Picture 8: The Royal Navy supported NATO’s Operation UNIFIED PROTECTOR, to protect Libyan civilians at risk of attack, from February to October this year. Sixteen vessels of the fleet, both surface and submarine, as well as Navy helicopters, helped maintain the no-fly zone and choke off the supply of arms to pro-Gaddafi forces from the sea. HMS Sutherland was deployed off the coast of Libya from July to August and bombarded rocket batteries and military checkpoints ashore as well as firing illumination rounds to light up targets for NATO aircraft to destroy.

Picture 7: Civilian Defence Support Group (DSG) personnel deployed to Helmand province, Afghanistan, are responsible for the essential maintenance and repairs at Camp Bastion’s Equipment Support Solution Regeneration Capability. This huge, £12m, purpose-built, air-conditioned and well-ordered state-of-the-art workshop officially opened in January. It allows for vehicles to now be maintained and repaired in theatre, closer to the guys that use them. And this saves the Treasury an estimated £15m a year. The 97 DSG mechanics and support staff currently working at Camp Bastion overhaul all manner of vehicles and equipment in the military fleet - from the front line Jackals, Ridgbacks, Huskys and quad bikes, and the logistic fleet of MAN trucks, tankers and loaders, to plant equipment such as excavators, bulldozers and generators. While in the UK, DSG employees work in garrisons providing in-barracks equipment support.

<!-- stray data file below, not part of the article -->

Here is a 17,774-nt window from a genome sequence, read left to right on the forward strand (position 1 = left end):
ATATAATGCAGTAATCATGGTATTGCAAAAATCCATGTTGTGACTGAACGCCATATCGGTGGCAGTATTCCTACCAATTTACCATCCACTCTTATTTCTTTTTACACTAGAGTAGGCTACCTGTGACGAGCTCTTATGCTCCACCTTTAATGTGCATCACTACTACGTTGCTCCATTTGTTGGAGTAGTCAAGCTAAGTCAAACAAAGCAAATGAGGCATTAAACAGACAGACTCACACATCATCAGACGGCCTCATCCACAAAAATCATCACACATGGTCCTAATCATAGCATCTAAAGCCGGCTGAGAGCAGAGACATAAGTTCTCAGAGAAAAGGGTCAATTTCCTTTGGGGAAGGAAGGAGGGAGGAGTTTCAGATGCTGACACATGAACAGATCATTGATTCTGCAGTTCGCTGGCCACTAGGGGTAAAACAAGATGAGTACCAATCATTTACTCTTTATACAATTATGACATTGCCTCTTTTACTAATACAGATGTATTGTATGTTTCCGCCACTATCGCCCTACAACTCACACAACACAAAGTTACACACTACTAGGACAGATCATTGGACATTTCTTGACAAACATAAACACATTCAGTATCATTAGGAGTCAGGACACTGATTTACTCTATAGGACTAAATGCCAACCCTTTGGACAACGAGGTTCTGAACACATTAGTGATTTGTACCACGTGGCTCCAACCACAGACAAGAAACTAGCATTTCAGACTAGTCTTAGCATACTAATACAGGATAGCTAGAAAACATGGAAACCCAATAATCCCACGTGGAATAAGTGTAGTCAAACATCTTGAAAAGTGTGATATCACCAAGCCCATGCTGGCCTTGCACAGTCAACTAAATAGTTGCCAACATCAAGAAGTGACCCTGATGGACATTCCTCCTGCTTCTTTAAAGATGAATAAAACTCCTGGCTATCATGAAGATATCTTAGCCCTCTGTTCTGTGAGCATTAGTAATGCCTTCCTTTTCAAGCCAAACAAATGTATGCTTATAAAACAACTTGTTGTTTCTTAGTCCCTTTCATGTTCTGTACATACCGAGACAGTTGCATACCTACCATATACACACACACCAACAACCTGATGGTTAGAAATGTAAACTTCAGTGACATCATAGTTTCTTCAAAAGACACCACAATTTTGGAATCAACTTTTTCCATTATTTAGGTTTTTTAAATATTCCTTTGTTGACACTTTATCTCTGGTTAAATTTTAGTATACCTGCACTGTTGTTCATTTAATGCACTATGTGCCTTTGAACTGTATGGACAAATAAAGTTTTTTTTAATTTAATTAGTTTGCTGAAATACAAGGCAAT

Picture 6: In the September Operational Honours List, Flight Sergeant Mark Lean from the RAF was awarded the Queen’s Commendation for Bravery for his actions during the dramatic rescue of a group of climbers who became stranded on Ben Nevis in December 2010. In perilous weather conditions, Flight Sergeant Lean led his Search and Rescue team to recover the climbers from the ice-covered mountainside in the pitch-dark.

Picture 5: Type 23 frigate HMS Somerset hosted a families day at sea in July ahead of the ship’s deployment on operations off the Horn of Africa. The action-packed day off the south west coast of England included a thrilling Lynx helicopter display, and the ship turned up the volume by firing a salvo from her main gun. In fine weather, families and loved ones packed the frigate’s upper deck to make the most of her departure from the historic dockyard of Devonport. HMS Somerset’s subsequent deployment has seen her conduct a range of operations off the Horn of Africa and in the Middle East, providing reassurance and reinforcing freedom of navigation. She remains at readiness to respond to any tasking, ranging from humanitarian aid to conflict, and is due to return to the UK in the New Year.